"I hear you have a problem," she said. "How would you like to come to my house for dinner? We're having chicken."
News accounts have said that Rumeal was "abandoned" by his natural mother, but Louis says that term is too harsh. Rumeal was born in Jamaica and lived there with his grandmother for his first seven years while his mother worked in Massachusetts. His parents were separated before he was born. By the time his mother sent for him, she had become a stranger, and even now the circumstances of her life remain a mystery to him. He had grown used to a lenient lifestyle at his grandmother's house. His mother wanted a stricter environment. They fought. He left to live with foster parents. He came back. He and his mother fought again. He left again.
He evinced a determination, even at that tender age, that seemed unique. He knew what he wanted. He was fearless. He did what he thought was right.
"We had some cross words once, maybe a couple of months after he came to live with us," says Louis. "I don't know what we were arguing about. It was nothing. But he says to me, just like this, 'I'll leave if you want.' I said to myself, Whoa, back off. This kid is different."
The Ford Hotel was exactly what the kid needed. He fell into the old house's rhythms, especially in sports. He played basketball on the dirt court in the front yard, where the rim was attached to a large oak tree. The kids didn't do much dribbling because of the rocks, so everybody charged at the hoop for layups. Donald would scream to his mother to come out and watch. Then he would roll past the new kid and dunk. Soon, the new kid started working on that.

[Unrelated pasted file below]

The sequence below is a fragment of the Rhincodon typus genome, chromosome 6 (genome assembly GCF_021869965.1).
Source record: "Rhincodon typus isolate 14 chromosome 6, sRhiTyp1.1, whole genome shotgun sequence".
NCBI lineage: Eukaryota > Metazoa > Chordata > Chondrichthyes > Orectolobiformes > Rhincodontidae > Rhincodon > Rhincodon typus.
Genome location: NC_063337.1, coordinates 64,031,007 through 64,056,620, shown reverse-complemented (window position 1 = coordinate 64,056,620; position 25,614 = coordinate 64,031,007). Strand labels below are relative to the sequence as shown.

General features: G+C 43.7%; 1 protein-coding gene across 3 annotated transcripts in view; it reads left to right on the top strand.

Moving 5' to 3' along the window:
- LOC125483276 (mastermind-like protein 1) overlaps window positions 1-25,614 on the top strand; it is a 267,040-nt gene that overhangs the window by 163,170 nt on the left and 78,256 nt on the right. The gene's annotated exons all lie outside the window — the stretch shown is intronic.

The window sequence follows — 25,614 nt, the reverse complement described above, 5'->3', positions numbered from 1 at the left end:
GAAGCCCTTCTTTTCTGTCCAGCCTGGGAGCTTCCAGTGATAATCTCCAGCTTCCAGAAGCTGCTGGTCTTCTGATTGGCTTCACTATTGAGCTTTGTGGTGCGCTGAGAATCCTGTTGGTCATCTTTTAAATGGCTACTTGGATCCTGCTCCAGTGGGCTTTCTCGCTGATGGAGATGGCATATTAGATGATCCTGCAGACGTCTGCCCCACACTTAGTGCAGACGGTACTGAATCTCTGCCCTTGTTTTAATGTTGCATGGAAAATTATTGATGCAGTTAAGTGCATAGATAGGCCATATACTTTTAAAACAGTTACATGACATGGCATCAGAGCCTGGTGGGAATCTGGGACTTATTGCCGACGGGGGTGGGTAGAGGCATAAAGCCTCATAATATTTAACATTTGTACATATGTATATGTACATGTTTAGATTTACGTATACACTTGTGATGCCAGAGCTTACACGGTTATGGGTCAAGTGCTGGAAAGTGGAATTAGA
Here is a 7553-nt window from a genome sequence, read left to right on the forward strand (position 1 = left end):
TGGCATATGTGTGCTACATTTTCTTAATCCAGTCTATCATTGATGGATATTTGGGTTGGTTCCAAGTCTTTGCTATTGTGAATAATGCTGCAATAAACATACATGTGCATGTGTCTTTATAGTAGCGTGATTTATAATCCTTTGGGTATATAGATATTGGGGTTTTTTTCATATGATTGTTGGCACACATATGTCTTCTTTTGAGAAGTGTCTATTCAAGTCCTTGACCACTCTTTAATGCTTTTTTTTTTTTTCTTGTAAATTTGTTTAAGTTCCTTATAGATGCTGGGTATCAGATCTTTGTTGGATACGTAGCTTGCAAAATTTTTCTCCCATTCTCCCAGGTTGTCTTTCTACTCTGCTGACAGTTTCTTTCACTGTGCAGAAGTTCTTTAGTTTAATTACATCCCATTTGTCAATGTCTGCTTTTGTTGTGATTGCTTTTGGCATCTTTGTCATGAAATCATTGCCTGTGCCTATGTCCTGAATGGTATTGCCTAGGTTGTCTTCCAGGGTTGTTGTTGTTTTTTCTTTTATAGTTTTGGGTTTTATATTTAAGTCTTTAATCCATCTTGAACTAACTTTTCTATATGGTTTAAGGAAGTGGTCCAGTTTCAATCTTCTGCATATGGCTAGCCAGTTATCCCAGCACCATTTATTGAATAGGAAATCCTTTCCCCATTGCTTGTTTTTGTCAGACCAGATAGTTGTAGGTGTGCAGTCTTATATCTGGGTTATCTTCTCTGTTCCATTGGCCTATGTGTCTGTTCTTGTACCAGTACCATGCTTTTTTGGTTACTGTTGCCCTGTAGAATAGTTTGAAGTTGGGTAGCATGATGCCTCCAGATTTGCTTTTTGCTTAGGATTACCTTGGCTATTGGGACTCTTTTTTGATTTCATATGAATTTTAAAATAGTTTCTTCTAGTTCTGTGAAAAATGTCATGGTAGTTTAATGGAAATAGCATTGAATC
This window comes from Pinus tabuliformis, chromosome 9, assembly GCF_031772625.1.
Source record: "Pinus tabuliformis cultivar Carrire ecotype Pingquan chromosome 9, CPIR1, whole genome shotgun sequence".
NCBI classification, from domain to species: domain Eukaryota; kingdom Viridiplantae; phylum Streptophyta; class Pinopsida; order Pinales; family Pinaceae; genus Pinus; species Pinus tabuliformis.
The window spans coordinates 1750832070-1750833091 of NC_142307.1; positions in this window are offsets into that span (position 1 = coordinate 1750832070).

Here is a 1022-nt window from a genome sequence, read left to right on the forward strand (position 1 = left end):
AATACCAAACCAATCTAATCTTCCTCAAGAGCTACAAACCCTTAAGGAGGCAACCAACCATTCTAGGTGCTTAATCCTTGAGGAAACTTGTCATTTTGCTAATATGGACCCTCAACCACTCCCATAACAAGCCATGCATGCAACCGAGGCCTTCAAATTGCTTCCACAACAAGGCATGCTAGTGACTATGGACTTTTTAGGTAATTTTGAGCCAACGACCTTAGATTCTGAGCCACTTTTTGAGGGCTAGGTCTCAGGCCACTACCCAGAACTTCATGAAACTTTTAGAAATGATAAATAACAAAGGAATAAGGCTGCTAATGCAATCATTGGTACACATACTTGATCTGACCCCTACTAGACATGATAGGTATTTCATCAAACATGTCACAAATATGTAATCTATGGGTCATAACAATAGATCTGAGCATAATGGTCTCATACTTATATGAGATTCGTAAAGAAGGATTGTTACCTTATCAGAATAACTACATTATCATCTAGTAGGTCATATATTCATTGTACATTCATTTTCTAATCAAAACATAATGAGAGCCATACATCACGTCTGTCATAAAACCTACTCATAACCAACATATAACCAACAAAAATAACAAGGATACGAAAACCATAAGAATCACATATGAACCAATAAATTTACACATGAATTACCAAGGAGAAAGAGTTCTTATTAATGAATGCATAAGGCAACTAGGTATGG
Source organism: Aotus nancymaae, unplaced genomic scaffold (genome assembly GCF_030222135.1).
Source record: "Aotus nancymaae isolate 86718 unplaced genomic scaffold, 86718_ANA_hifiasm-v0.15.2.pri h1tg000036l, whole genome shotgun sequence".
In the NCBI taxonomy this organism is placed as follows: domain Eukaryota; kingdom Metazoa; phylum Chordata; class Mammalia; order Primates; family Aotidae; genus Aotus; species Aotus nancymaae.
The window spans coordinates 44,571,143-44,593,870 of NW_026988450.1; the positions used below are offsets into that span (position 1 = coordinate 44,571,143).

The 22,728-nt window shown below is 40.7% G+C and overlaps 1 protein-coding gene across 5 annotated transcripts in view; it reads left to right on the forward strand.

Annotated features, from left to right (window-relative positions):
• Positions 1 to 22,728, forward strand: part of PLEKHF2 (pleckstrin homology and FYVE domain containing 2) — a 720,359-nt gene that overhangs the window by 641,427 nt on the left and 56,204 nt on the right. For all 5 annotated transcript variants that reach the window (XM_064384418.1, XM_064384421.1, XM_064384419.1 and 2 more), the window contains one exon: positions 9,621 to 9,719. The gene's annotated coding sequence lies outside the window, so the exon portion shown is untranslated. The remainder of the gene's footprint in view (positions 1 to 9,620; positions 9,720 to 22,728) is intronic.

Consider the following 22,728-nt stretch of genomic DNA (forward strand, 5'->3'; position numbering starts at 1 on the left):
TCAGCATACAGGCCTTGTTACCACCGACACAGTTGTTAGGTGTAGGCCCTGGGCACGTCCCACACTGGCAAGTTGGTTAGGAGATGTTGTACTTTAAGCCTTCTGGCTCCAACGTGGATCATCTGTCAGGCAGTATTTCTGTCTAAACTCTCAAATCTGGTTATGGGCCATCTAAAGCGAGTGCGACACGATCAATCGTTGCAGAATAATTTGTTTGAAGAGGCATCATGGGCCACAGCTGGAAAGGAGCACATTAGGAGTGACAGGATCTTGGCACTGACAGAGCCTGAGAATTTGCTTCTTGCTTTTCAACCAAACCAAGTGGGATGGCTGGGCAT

Days and weeks and months accumulated at the Ford Hotel. The kid never left. He grew more confident and open as time passed. He drew a picture of Dopey of the Seven Dwarfs one day in the kitchen and presented it to Helen. She put it on the side of the refrigerator and has never taken it down.
"Finally, we decided to adopt him," says Louis. "I sat him down and explained what we wanted to do. He asked if he would have to change his name. I told him no, that he had a fine name. He said he liked it, too, but if we wanted him to change, he would. We said no."
In Cambridge, basketball was important during much of this time because Patrick Ewing was from the neighborhood. First he was leading Rindge and Latin High to one state championship after another, and then he was at college, leading Georgetown to the NCAA title. Everyone was playing basketball. Helen knew Ewing, and sometimes she would visit his mother. Sometimes she would bring along Rumeal. He would stare at the trophies.
When Georgetown won the national championship, in 1984, she talked with the mayor of Cambridge and suggested that the town hold a Patrick Ewing Day, with a parade. The mayor asked her to plan the festivities. "I became the Cambridge expert on parades," she says. "How was I to know that someday I'd be planning one for my own son?"
There were signs. When Louis headed to work every morning at 5 a.m., 15-year-old Rumeal would be coming through the front door, back from running—along the Charles River, through the courtyards of MIT, around the fringes of Harvard, all the while wearing a 40-pound vest. He played basketball nonstop. Rindge and Latin would win another state championship, this time with a guard, not a seven-foot center, as its star.